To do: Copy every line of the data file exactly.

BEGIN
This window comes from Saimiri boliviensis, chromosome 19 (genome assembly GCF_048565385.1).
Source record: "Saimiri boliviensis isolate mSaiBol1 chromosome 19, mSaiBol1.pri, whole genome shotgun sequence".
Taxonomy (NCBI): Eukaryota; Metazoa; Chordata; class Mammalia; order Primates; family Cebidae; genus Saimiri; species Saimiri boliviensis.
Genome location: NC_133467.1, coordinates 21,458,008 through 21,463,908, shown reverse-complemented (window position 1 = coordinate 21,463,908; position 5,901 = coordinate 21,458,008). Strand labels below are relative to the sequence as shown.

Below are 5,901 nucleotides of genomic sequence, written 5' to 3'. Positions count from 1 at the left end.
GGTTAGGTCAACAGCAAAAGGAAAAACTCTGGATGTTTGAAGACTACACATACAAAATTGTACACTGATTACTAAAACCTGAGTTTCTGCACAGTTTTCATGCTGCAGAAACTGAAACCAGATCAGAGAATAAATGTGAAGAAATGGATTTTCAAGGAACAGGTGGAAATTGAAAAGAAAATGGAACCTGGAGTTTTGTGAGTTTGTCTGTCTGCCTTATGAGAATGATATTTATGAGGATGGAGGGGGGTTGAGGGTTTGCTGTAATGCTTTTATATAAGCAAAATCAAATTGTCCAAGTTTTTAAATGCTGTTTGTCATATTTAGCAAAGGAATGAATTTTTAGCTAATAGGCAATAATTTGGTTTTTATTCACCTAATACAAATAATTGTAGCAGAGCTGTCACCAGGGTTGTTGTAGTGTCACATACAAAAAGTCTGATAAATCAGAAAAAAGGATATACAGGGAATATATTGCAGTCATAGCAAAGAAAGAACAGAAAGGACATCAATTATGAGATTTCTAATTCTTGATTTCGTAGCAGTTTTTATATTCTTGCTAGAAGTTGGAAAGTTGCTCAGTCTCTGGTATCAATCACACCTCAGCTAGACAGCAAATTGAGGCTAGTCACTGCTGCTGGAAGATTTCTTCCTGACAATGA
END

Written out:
This window comes from Saimiri boliviensis, chromosome 19 (genome assembly GCF_048565385.1).
Source record: "Saimiri boliviensis isolate mSaiBol1 chromosome 19, mSaiBol1.pri, whole genome shotgun sequence".
Taxonomy (NCBI): Eukaryota; Metazoa; Chordata; class Mammalia; order Primates; family Cebidae; genus Saimiri; species Saimiri boliviensis.
Genome location: NC_133467.1, coordinates 21,458,008 through 21,463,908, shown reverse-complemented (window position 1 = coordinate 21,463,908; position 5,901 = coordinate 21,458,008). Strand labels below are relative to the sequence as shown.

Below are 5,901 nucleotides of genomic sequence, written 5' to 3'. Positions count from 1 at the left end.
GGTTAGGTCAACAGCAAAAGGAAAAACTCTGGATGTTTGAAGACTACACATACAAAATTGTACACTGATTACTAAAACCTGAGTTTCTGCACAGTTTTCATGCTGCAGAAACTGAAACCAGATCAGAGAATAAATGTGAAGAAATGGATTTTCAAGGAACAGGTGGAAATTGAAAAGAAAATGGAACCTGGAGTTTTGTGAGTTTGTCTGTCTGCCTTATGAGAATGATATTTATGAGGATGGAGGGGGGTTGAGGGTTTGCTGTAATGCTTTTATATAAGCAAAATCAAATTGTCCAAGTTTTTAAATGCTGTTTGTCATATTTAGCAAAGGAATGAATTTTTAGCTAATAGGCAATAATTTGGTTTTTATTCACCTAATACAAATAATTGTAGCAGAGCTGTCACCAGGGTTGTTGTAGTGTCACATACAAAAAGTCTGATAAATCAGAAAAAAGGATATACAGGGAATATATTGCAGTCATAGCAAAGAAAGAACAGAAAGGACATCAATTATGAGATTTCTAATTCTTGATTTCGTAGCAGTTTTTATATTCTTGCTAGAAGTTGGAAAGTTGCTCAGTCTCTGGTATCAATCACACCTCAGCTAGACAGCAAATTGAGGCTAGTCACTGCTGCTGGAAGATTTCTTCCTGACAATGA